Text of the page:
9. Let people do the nice thing.
I’ve had a few important people die over the last few years and well meaning people will often say “let me know if there’s anything I can do to help” without realizing that it’s so unlikely that someone in that position will have the ability to articulate a simple enough need or favor that they’d feel comfortable requesting, especially considering that I’d get those messages from people I barely knew. What favors do you ask someone you barely know when they ask, especially when it feels like your whole world just fell apart. Where do you start?
Some people are great at talking to someone when they’re grieving though, and they’ll volunteer specific actions in more of an “I insist” kind of way rather than leaving the brunt of the decision making up to me. One such person reached out to me a few weeks ago when my mother died and specifically wanted to help me with groceries or items I needed.
My dad and I are both struggling with stuff like that, and honestly what bothers me more than a lack of groceries is a lack of the ability to help my dad when we’re both grieving the loss of the most important person in our life. So I asked her if she could help my dad with some of his favorite groceries. The next day she texted me the delivery window (I requested this so I could carry them for him since his knees aren’t great) and sure enough, 4 or 5 bags of groceries and a huge bag of dog food showed up at his front door.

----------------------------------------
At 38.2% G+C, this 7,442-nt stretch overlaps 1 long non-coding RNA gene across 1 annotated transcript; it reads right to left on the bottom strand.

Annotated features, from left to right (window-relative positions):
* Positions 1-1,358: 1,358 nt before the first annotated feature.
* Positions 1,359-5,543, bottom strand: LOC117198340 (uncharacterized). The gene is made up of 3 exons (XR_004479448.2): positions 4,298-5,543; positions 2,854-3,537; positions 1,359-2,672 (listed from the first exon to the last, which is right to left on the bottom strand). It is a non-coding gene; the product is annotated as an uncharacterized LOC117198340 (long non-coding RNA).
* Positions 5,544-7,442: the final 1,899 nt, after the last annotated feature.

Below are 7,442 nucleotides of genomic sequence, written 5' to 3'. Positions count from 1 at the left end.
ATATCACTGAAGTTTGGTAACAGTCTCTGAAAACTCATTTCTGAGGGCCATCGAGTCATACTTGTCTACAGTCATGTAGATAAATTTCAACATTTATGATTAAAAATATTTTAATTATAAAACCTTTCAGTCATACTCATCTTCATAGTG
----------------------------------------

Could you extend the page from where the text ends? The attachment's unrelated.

It made me feel so good to rally anyone around him other than myself, even for a moment. I am used to feeling this kind of pain but I can’t stand the thought of him going through it too, so it was much easier to accept help on his behalf.
8. I wonder what she did mean.
I had to get rabies shots once after being bitten by a dog on a hiking trail. I didn’t react well and felt like I had a bad cold for a few weeks. I told my boss that that’s why I seemed less energetic, and she told me to let her know if there was anything she could do.
I asked if I could head home early because I wasn’t feeling well, and she sternly said “that’s not what I meant”.
Don’t know why she even bothered offering to help if she wouldn’t let me go a couple hours early.
7. He should tell her!
Maybe not exactly like your post says but I realized one of my friends was a true friend when she remembered the times I had helped her on college homework/projects. She mentioned those times and decided to pay it back by buying me a meal when I had no money. Couple months later I simply asked if she had time to talk while I was going through some stuff with my gf at the time and she was more than willing to do so. As a matter of fact, she started calling me before I had even been able to see her reply back saying “yes I can talk right now”.
That’s really when I knew how genuine of a friend she is. We still FaceTime every now and then about deeper/personal stuff going on but I know that she is very genuine and probably one of the most real people I’ve met so far. I’m not sure if she knows it but I really appreciate her a lot and I’m very thankful I’ve had her to talk to whenever. Even when she didn’t know I had been going through some stuff, just simply talking helped.